Friday, August 20, 2010

Babylon's Ark

Book review: Babylon's Ark: The Incredible Wartime Rescue of the Baghdad Zoo, Lawrence Anthony with Graham Spence

This great read is the story of conservationist Lawrence Anthony's decision to enter Iraq after the US invasion to rescue the Baghdad Zoo. I enjoy a good true story and this one has all the elements - excitement, details of a war zone, animals needing saving and people willing to help. It connected with my childhood dream to either be a vet or a zoo-keeper and held my interest throughout.

Lawrence, a South African, realised that with the outbreak of war in Iraq, the animals in the zoo in central Baghdad would be caught in the crossfire. So, he was the only civilian who entered Iraq at that time and did it to save the animals.
Once Anthony entered Iraq he discovered that hostilities and uncontrolled looting had devastated the zoo and its animals. Working with members of the zoo staff and a few compassionate U.S. soldiers, he defended the zoo, bartered for food on war-torn streets, and scoured bombed palaces for desperately needed supplies. Babylon’s Ark chronicles Anthony’s hair-raising efforts to save a pride of Saddam’s lions, close a deplorable black-market zoo, run ostriches through shoot-to-kill checkpoints, and rescue the dictator’s personal herd of thoroughbred Arabian horses. (back cover)
I'm generally not that interested in war stories, but I liked the angle on this one.

As I read it though, it did raise a number of questions in my mind. He is obviously a conservationist, and therefore concerned for animals and the planet. However, there were times when I suspect he cared more for the animals in Iraq than the people of Iraq. It is true they were kept in appalling conditions, but then again, the people of Iraq were also subjected to a tyrant in appalling conditions for years.*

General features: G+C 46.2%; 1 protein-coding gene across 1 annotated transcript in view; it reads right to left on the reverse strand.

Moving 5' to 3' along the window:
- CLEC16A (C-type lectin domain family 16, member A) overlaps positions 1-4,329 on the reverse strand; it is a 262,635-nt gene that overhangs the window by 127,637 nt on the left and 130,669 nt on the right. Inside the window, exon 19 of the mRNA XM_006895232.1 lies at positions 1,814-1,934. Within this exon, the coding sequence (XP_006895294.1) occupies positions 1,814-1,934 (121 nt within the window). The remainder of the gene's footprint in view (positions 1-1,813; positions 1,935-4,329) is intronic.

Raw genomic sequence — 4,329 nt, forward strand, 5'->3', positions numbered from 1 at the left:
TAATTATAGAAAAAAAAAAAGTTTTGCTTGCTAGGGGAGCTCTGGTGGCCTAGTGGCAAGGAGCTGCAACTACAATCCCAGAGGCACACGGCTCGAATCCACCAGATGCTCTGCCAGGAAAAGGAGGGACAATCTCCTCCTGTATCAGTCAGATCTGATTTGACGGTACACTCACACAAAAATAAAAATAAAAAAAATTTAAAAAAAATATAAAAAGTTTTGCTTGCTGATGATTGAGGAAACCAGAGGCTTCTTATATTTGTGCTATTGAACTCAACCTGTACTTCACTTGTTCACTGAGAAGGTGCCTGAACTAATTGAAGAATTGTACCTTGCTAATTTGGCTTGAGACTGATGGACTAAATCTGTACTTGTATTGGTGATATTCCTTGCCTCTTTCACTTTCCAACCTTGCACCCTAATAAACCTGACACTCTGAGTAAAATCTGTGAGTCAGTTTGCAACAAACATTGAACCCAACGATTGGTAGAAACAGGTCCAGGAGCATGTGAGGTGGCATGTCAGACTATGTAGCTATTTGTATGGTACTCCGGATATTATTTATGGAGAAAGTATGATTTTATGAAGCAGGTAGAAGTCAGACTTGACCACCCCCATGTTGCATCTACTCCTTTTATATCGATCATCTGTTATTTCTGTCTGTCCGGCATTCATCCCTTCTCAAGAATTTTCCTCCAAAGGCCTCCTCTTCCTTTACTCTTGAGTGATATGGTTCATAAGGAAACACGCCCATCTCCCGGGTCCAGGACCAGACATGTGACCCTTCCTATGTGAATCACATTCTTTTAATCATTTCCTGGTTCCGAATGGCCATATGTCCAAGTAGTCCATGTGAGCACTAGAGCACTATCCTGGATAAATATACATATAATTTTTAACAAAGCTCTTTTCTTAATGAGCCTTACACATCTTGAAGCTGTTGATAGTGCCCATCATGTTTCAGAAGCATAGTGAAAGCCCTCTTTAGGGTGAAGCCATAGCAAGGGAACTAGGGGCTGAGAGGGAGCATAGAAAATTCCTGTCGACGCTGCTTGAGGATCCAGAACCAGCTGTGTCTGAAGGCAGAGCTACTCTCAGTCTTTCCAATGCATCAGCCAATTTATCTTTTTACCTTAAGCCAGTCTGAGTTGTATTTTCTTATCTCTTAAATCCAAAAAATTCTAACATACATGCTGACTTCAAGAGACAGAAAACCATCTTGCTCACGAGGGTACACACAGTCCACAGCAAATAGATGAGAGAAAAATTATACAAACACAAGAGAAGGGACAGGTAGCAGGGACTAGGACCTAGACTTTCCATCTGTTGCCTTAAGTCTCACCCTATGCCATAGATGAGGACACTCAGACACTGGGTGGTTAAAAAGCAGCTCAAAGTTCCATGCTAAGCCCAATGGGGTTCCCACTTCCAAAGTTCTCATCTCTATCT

It's a question that I have thought over often. As a teenager, I mostly wanted to be a doctor. However, for a couple of years, I changed my mind and wanted to be a vet. Why? Because I was so disgusted with the evil in the world and the way humans acted that I decided they weren't worth saving. Obviously, God changed my mind as he showed me what Jesus has done and that all people, myself including, are so worth saving that Jesus died for us all.

Despite that and the rant in the final chapter that we have to save the planet, the animals, and become sustainable and responsible humans (all true by the way, it was just a little contrived at the end), which included a plug for his new venture, Earth Organization - it was a great read.

Interesting, enjoyable and a different insight into a war zone.

* He does state once that he was more concerned about human lives (ie the health of the zookeepers before the animals), and that he recognised that the dangers the US soldiers faced daily were more challenging than any he faced at the zoo. Interestingly, he also does not generally support the concept of zoos, preferring animals to be in the wild. Of course, however circumstances dictate that some animals that have always been in zoos need to remain in zoos, as they are unable to be released.


Anonymous said...

Hi Wendy, I have the great privilege of working with Lawrence. I read your review with some interest as you pose a problem that I was also concerned about. Lawrence answer to the animals versus human dilemma was that we cannot handle one to the exclusion of the other. Both problems need to be confronted and solved simultaneously. If we only handle the human issues until they are finished there will be no animals left to deal with. This will shortly be followed by more human problems. You may enjoy Lawrence's second book called 'The Elephant Whisperer', it is a gentler story with no war. Regards Yvette.

Wendy said...

Thanks for your comment Yvette, I appreciate you taking the time. You are right, both problems need to addressed. I may well have a look at the second book.